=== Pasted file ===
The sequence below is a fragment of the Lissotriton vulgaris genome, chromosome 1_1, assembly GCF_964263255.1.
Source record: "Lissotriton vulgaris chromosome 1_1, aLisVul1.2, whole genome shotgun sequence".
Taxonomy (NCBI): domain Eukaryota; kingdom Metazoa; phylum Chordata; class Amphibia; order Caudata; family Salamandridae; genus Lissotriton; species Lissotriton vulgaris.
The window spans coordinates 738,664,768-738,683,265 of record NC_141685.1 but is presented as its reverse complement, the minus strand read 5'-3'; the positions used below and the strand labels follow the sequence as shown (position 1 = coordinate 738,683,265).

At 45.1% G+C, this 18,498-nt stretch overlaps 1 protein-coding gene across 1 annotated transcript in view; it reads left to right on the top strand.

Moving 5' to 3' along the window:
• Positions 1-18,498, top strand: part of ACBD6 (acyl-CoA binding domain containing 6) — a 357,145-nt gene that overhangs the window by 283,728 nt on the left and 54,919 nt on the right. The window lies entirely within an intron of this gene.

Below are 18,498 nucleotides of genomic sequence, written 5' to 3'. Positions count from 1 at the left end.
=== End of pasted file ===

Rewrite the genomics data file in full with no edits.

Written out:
The sequence below is a fragment of the Lissotriton vulgaris genome, chromosome 1_1, assembly GCF_964263255.1.
Source record: "Lissotriton vulgaris chromosome 1_1, aLisVul1.2, whole genome shotgun sequence".
Taxonomy (NCBI): domain Eukaryota; kingdom Metazoa; phylum Chordata; class Amphibia; order Caudata; family Salamandridae; genus Lissotriton; species Lissotriton vulgaris.
The window spans coordinates 738,664,768-738,683,265 of record NC_141685.1 but is presented as its reverse complement, the minus strand read 5'-3'; the positions used below and the strand labels follow the sequence as shown (position 1 = coordinate 738,683,265).

At 45.1% G+C, this 18,498-nt stretch overlaps 1 protein-coding gene across 1 annotated transcript in view; it reads left to right on the top strand.

Moving 5' to 3' along the window:
• Positions 1-18,498, top strand: part of ACBD6 (acyl-CoA binding domain containing 6) — a 357,145-nt gene that overhangs the window by 283,728 nt on the left and 54,919 nt on the right. The window lies entirely within an intron of this gene.

Below are 18,498 nucleotides of genomic sequence, written 5' to 3'. Positions count from 1 at the left end.